So then, “blessed are the poor in spirit” means those who are poor by a deliberate choice, so that “God’s Kingdom will belong to them” (Mt 5:3). If you were to open the collected works of St. Isaac the Syrian, you will see that the first of 80 or 90 homilies are about voluntary poverty. Why? Because it is the starting point of acquiring all the other virtues. Not that a rich man cannot be saved, of course. However the Lord did say that “it is difficult for a rich man to enter the Kingdom of God” (Mt 19:23), because they are deluded from their possessions, from their wealth.1 And then the disciples said: “Who, then, can be saved?” And the Lord said: “What is impossible for man is possible for God”. Yes, a rich man can be saved, the one who gives to the poor, the one who is charitable, whose wealth does not hinder him, whose heart is not attached to material things.
So then, the one who is greedy, the one who amasses, is proud deep down. He has arrogance, of body. The one who chooses not to fast has arrogance of body, not of spirit. Arrogance of body is to say: “I don’t fast because I want to keep my body healthy”. Whereas fasting humbles the body. That is, I humble my body by giving it ordinary food and moderate portions. Fasting, then, breaks the body’s arrogance. A man’s greediness prompted the Lord to speak the parable of the foolish rich man, in order for the greed to be made manifest. He had the dialogue beforehand, [“...speak to my brother, and tell him to divide the inheritance with me.” (v13)], and this offered the occasion for Him to relate the parable.
And He said: “Be careful; guard yourself from every kind of greed; for a man’s life does not consist of his many possessions” (Lk 12:15). It is the delusion I mentioned, that happiness is found in abundance, which motivates a man to be greedy. He is deluded. What is the right amount? The Apostle Paul tells us: “Reverence with contentment” (Heb 13:5, Phil 4:11, 1 Tim 6:8). That is, “be devout and content with what you have. Limit yourself.” The Apostle Paul says, “If we have food and shelter we have enough” (1 Tim 6:8) (shelter includes the clothes we wear and and our house, the roof over our head). We have food to eat. Glory be to God. We should not want to become one of the rich, because those who want to become rich, from all the deceptions that are required, fall into traps and desires, says the Apostle Paul (1 Tim 6:9)2; they pierce their heart [with many sorrows]. Indeed, the rich man has many cares, many more than the poor man, who is content with little and lives on a day’s wage, with almost no cares at all.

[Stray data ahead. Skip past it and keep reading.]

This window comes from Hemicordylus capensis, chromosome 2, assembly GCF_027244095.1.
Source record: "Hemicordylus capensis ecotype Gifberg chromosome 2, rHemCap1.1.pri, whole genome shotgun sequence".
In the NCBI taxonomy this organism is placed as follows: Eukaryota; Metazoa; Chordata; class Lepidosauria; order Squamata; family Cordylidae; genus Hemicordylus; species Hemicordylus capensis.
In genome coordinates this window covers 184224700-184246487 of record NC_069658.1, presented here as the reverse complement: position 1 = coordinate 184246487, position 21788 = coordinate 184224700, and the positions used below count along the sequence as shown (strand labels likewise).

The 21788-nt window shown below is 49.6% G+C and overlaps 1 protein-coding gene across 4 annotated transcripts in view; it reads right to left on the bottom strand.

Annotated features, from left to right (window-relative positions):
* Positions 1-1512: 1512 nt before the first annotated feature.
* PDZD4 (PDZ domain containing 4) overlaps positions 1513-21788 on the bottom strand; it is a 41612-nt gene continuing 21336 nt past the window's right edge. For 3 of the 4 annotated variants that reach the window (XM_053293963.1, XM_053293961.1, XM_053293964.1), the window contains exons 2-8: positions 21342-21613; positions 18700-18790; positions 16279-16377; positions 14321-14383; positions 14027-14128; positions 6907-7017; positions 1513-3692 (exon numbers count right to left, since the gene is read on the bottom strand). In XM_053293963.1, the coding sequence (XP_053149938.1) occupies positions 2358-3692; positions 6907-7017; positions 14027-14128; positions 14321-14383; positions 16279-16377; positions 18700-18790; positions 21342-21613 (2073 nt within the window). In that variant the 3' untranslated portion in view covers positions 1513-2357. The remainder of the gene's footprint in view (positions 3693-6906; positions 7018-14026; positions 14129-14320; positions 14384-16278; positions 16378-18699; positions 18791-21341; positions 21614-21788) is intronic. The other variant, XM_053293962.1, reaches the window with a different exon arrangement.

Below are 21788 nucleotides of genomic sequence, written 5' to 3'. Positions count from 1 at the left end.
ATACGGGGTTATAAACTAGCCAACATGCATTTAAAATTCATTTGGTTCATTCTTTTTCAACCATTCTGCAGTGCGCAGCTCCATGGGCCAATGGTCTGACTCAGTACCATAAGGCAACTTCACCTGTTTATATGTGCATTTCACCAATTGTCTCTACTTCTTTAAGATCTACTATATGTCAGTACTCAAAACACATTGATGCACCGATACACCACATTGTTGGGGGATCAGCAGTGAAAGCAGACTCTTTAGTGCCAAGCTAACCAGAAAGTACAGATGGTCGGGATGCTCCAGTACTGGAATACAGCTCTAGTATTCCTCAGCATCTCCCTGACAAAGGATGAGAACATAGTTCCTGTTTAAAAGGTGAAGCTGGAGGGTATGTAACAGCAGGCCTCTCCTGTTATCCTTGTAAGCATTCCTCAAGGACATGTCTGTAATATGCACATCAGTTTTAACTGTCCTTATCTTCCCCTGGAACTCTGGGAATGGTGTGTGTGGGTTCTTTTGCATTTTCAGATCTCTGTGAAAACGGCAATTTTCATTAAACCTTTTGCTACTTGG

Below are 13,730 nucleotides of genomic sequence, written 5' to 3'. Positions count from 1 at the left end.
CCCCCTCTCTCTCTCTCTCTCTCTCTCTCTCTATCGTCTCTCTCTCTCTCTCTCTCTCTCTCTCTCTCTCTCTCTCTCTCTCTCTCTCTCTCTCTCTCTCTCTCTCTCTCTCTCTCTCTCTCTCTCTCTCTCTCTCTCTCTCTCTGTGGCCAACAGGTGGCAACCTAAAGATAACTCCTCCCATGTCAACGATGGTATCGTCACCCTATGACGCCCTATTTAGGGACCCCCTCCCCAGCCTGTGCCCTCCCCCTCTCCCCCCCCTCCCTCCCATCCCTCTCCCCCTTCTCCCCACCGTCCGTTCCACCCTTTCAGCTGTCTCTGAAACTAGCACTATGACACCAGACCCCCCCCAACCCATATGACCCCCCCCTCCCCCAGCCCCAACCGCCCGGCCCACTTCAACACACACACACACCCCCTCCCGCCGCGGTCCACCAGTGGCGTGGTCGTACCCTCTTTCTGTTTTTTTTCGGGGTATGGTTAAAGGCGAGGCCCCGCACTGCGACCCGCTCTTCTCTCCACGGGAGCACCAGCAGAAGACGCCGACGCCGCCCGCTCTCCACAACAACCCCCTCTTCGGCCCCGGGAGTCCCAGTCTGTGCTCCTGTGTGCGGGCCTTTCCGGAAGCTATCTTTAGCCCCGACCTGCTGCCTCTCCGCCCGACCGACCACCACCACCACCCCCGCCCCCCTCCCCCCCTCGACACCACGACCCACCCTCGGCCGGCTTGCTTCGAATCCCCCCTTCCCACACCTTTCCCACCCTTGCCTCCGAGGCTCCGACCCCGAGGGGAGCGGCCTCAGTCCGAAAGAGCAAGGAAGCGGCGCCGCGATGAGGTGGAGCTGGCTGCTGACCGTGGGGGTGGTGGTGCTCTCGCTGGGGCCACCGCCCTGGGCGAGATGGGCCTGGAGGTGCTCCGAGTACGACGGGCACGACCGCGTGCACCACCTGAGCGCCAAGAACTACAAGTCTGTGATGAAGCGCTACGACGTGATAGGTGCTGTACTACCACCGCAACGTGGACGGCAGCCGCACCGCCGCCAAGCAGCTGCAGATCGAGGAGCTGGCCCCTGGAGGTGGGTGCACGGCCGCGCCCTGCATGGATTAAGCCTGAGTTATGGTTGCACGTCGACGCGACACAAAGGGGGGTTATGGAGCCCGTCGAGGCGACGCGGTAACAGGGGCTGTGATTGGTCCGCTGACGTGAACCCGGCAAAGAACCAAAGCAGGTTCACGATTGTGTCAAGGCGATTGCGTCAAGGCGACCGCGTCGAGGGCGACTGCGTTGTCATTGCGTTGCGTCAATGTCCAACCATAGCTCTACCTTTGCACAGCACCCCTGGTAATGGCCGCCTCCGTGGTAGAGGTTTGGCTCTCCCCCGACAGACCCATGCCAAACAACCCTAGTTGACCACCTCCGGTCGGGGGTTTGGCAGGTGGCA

Concerning foolishness, I remind you of the saying, “he wasted the help of riches.”3 “Do other people exist?” Yes, my good man. “Are there also other people?” Do you understand what I am saying? “We have our heating, we have our food, we have our table, our clothes.” How many people are there right now in this cold weather who sleep by a river under a bridge! In Paris, the poor sleep under the bridge over the Seine. In London, the poor sleep under the bridge over the Thames. The poor sleep in half-completed buildings and are hungry. Is this not known to everyone? But concerning the poor we will say, “No one can get through to them, they are mentally ill, they don’t understand anything.” And prudence, this marvelous product of the mind, is completely absent, because we are foolish. So they cannot develop charity and a social conscience.
Moreover, in their foolishness the perception is born that “Everyone will die but me”. Mr so-and-so died. “Eh, he died. I didn’t die.” In this way the delusion is created, that “I am the only one who will not die”. Such a man, the fool, puts death out of mind; for him death doesn’t exist. The rich man in the parable did not figure that he might die one day. “Soul,” he said, “you have goods stored up for many years. Your life is in front of you.” And then the surprise came, “this very night your soul is required of you”. Frightening! The emphasis falls on “this very night”, that is, tonight you will die! It happens to all of us, my beloved, we think we will not die. Pay attention to this if you will... there is, of course, a hidden explanation here: God made man to live eternally, and this is the reason he believes he will not die. So we have here a case of I will not die so I can enjoy all of my goods. The mind says: “You will die. This is logical. Everyone dies.” The heart says: “No, you will not die.”
There is yet another delusion. In their foolishness, they cultivate the destructive perspective that there is no life after death. They say: “Who died and came back to tell us there is life after death?” This perception is clearly the suicide of our existence. There is nothing after? You say nothing exists. Is this not suicide? That is, don’t you think you will end up in eternal punishment and in eternal hell? And yet there are many who wish to think: “There is no other life. Life is food and drink. There is nothing after this life”. This is utter materialism. (On the pedestal, my beloved, of the statue of Sennacherib, the last of the Assyrian kings, is inscribed the same law: “Life is to be passed with whatever food, whatever drink, whatever pleasure”, pleasure meaning erotic pleasure of the body. And it seems that Sennacherib was a very much homosexual. A king... and yet he was wearing women’s clothing in front of the people... A dreadful condition!) We hear this erroneous idea: “It is known that there is no other life”, repeated over and over by the press and by the mass media. “What is there beyond? Nothing. Where will we go? Will we go to the stars? We will go to the stars, I know this. After that, what will we do? Nothing.”